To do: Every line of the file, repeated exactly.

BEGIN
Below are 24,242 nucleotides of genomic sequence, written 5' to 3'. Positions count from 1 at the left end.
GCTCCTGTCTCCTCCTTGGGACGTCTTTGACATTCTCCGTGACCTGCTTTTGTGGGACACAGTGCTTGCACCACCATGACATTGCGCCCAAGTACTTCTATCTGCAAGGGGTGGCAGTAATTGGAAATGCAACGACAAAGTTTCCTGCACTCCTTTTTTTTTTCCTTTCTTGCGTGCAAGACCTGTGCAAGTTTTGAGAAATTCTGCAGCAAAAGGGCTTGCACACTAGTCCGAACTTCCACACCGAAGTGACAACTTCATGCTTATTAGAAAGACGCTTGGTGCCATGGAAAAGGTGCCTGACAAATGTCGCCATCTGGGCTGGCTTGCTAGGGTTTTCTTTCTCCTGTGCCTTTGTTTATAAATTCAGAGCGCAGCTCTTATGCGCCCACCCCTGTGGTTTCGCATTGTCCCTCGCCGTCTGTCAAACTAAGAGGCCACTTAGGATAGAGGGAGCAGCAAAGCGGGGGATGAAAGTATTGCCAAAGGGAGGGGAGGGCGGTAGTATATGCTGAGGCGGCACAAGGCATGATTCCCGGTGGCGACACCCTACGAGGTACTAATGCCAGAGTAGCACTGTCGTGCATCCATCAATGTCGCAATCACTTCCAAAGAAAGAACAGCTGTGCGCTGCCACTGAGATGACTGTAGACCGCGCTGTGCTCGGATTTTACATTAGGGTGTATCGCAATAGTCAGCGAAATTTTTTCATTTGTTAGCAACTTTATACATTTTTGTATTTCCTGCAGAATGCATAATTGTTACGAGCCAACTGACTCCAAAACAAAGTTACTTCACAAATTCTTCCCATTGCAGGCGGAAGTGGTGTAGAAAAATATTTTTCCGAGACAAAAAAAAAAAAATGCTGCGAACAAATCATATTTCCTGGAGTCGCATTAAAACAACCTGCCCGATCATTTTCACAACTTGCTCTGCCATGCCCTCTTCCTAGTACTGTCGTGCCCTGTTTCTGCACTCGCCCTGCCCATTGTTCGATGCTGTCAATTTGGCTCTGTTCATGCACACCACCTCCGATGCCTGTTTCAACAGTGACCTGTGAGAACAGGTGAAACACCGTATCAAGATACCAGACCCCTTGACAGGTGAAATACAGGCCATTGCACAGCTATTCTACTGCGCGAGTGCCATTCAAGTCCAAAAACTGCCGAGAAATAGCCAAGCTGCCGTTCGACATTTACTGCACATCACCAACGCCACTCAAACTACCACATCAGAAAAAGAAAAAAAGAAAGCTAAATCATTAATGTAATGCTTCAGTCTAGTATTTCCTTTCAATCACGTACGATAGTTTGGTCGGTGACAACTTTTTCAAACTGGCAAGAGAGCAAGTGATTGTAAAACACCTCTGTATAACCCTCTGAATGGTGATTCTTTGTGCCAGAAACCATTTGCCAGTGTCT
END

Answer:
Below are 24,242 nucleotides of genomic sequence, written 5' to 3'. Positions count from 1 at the left end.
GCTCCTGTCTCCTCCTTGGGACGTCTTTGACATTCTCCGTGACCTGCTTTTGTGGGACACAGTGCTTGCACCACCATGACATTGCGCCCAAGTACTTCTATCTGCAAGGGGTGGCAGTAATTGGAAATGCAACGACAAAGTTTCCTGCACTCCTTTTTTTTTTCCTTTCTTGCGTGCAAGACCTGTGCAAGTTTTGAGAAATTCTGCAGCAAAAGGGCTTGCACACTAGTCCGAACTTCCACACCGAAGTGACAACTTCATGCTTATTAGAAAGACGCTTGGTGCCATGGAAAAGGTGCCTGACAAATGTCGCCATCTGGGCTGGCTTGCTAGGGTTTTCTTTCTCCTGTGCCTTTGTTTATAAATTCAGAGCGCAGCTCTTATGCGCCCACCCCTGTGGTTTCGCATTGTCCCTCGCCGTCTGTCAAACTAAGAGGCCACTTAGGATAGAGGGAGCAGCAAAGCGGGGGATGAAAGTATTGCCAAAGGGAGGGGAGGGCGGTAGTATATGCTGAGGCGGCACAAGGCATGATTCCCGGTGGCGACACCCTACGAGGTACTAATGCCAGAGTAGCACTGTCGTGCATCCATCAATGTCGCAATCACTTCCAAAGAAAGAACAGCTGTGCGCTGCCACTGAGATGACTGTAGACCGCGCTGTGCTCGGATTTTACATTAGGGTGTATCGCAATAGTCAGCGAAATTTTTTCATTTGTTAGCAACTTTATACATTTTTGTATTTCCTGCAGAATGCATAATTGTTACGAGCCAACTGACTCCAAAACAAAGTTACTTCACAAATTCTTCCCATTGCAGGCGGAAGTGGTGTAGAAAAATATTTTTCCGAGACAAAAAAAAAAAAATGCTGCGAACAAATCATATTTCCTGGAGTCGCATTAAAACAACCTGCCCGATCATTTTCACAACTTGCTCTGCCATGCCCTCTTCCTAGTACTGTCGTGCCCTGTTTCTGCACTCGCCCTGCCCATTGTTCGATGCTGTCAATTTGGCTCTGTTCATGCACACCACCTCCGATGCCTGTTTCAACAGTGACCTGTGAGAACAGGTGAAACACCGTATCAAGATACCAGACCCCTTGACAGGTGAAATACAGGCCATTGCACAGCTATTCTACTGCGCGAGTGCCATTCAAGTCCAAAAACTGCCGAGAAATAGCCAAGCTGCCGTTCGACATTTACTGCACATCACCAACGCCACTCAAACTACCACATCAGAAAAAGAAAAAAAGAAAGCTAAATCATTAATGTAATGCTTCAGTCTAGTATTTCCTTTCAATCACGTACGATAGTTTGGTCGGTGACAACTTTTTCAAACTGGCAAGAGAGCAAGTGATTGTAAAACACCTCTGTATAACCCTCTGAATGGTGATTCTTTGTGCCAGAAACCATTTGCCAGTGTCT